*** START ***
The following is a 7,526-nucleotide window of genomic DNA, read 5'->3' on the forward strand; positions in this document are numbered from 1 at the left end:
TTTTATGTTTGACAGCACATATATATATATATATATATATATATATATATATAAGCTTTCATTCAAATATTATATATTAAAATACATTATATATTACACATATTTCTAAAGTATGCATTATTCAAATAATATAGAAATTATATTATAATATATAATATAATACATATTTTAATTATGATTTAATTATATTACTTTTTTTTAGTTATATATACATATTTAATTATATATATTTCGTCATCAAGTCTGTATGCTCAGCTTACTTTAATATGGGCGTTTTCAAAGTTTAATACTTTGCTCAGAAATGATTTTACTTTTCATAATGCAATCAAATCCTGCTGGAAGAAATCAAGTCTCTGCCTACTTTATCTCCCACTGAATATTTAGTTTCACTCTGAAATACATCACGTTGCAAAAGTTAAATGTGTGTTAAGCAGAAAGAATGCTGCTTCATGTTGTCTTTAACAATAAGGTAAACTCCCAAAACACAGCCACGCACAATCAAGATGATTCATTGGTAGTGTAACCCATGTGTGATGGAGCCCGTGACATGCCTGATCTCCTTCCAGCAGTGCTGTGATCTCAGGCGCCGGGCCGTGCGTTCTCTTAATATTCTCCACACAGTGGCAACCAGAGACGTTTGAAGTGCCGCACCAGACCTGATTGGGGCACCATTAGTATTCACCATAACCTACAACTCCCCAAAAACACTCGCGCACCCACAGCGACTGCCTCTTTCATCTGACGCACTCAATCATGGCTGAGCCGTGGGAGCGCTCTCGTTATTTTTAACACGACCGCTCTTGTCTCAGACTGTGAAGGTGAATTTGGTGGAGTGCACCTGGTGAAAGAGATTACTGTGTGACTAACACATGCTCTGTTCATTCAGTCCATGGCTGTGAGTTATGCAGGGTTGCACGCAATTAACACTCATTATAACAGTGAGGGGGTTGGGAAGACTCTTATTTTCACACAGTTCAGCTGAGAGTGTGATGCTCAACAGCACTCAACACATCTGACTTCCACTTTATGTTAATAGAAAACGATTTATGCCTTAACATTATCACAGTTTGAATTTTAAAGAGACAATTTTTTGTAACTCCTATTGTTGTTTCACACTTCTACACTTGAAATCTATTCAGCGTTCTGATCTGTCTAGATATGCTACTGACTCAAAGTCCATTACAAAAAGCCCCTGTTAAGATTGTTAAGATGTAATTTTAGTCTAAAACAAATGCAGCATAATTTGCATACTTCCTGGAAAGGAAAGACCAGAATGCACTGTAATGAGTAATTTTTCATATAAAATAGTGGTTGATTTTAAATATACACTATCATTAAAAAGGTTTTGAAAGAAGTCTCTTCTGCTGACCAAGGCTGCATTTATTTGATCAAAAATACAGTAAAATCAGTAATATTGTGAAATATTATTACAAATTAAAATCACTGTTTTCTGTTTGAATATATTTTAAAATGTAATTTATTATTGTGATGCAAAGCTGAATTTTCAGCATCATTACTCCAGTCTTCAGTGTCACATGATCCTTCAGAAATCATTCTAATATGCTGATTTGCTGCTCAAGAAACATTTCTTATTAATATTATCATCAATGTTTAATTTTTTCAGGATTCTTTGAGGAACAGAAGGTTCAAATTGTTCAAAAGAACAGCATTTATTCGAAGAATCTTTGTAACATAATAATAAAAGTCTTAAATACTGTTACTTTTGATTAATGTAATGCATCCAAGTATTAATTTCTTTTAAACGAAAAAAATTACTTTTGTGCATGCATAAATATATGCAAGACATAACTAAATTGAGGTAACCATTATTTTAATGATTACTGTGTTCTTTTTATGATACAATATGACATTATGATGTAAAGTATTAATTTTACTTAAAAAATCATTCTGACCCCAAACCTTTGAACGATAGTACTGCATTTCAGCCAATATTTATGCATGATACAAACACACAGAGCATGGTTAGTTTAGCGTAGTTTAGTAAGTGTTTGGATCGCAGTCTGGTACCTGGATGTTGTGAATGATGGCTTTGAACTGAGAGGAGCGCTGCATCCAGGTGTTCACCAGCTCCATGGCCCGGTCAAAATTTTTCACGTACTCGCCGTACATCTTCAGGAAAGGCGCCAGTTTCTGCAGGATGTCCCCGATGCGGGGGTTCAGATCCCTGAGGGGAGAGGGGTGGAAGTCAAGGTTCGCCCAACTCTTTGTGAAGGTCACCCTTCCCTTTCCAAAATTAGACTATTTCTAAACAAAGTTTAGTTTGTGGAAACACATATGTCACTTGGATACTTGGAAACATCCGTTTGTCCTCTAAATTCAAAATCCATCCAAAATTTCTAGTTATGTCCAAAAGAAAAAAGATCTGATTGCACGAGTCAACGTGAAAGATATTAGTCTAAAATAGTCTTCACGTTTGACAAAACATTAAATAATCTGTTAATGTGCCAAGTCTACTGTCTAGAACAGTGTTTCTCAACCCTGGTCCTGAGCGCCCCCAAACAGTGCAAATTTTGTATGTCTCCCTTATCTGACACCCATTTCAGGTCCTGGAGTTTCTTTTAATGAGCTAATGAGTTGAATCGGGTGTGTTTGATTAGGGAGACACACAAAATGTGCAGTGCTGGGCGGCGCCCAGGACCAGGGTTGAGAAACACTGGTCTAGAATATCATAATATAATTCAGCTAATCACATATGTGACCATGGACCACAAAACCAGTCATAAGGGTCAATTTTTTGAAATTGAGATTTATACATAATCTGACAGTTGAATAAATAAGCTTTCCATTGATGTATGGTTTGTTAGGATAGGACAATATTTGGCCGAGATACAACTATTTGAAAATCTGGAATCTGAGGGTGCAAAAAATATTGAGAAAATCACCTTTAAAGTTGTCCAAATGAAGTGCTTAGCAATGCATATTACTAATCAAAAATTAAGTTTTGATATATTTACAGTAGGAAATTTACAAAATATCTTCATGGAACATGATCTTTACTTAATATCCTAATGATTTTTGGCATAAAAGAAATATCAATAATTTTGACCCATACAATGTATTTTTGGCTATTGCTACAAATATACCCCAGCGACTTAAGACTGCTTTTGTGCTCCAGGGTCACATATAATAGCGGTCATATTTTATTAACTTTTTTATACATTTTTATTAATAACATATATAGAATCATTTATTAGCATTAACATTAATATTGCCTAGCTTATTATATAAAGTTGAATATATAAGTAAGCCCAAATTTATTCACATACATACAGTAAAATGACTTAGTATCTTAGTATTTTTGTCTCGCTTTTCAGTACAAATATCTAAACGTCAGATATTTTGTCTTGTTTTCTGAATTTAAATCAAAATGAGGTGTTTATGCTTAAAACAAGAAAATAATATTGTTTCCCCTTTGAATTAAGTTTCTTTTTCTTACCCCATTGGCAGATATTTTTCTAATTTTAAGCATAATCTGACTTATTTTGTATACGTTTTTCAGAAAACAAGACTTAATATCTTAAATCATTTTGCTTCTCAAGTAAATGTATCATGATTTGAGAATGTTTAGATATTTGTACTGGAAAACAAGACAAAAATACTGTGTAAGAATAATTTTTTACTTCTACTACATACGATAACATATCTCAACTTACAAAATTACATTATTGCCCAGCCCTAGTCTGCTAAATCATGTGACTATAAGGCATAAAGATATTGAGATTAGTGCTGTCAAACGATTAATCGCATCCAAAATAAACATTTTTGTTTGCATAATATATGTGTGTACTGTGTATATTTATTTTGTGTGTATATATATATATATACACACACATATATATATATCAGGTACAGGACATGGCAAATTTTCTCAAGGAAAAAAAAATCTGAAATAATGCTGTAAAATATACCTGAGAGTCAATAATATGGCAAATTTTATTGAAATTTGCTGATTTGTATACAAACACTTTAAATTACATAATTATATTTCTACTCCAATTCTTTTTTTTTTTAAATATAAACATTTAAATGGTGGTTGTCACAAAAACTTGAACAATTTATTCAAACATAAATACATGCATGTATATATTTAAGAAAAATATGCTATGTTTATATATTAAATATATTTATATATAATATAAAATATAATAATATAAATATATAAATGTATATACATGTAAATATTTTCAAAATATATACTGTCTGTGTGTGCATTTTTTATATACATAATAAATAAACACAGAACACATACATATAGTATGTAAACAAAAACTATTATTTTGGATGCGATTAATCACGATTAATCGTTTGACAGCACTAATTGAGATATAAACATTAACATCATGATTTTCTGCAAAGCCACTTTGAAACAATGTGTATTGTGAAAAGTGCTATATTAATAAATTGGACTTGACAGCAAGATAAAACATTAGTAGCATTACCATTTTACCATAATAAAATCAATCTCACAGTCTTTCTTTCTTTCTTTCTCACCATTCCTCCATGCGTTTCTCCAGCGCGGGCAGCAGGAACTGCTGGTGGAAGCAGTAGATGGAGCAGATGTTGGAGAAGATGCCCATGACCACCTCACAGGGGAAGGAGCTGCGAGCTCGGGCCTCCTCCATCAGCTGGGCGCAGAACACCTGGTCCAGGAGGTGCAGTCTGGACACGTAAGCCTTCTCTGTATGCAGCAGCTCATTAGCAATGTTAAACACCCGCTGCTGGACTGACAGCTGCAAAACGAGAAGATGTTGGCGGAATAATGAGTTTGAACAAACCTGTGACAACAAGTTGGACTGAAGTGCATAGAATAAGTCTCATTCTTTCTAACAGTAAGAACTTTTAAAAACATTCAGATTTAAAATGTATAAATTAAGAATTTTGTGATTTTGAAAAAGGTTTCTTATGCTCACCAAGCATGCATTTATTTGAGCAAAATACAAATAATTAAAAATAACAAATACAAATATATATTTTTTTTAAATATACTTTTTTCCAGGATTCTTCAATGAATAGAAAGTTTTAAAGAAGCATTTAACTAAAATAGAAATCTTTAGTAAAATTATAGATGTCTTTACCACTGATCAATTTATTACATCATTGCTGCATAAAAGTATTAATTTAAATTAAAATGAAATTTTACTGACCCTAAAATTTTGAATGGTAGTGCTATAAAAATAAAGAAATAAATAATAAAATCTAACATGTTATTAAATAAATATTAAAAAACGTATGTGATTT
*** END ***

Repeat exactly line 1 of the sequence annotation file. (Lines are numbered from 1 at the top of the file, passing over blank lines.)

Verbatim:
The following is a 7,526-nucleotide window of genomic DNA, read 5'->3' on the forward strand; positions in this document are numbered from 1 at the left end: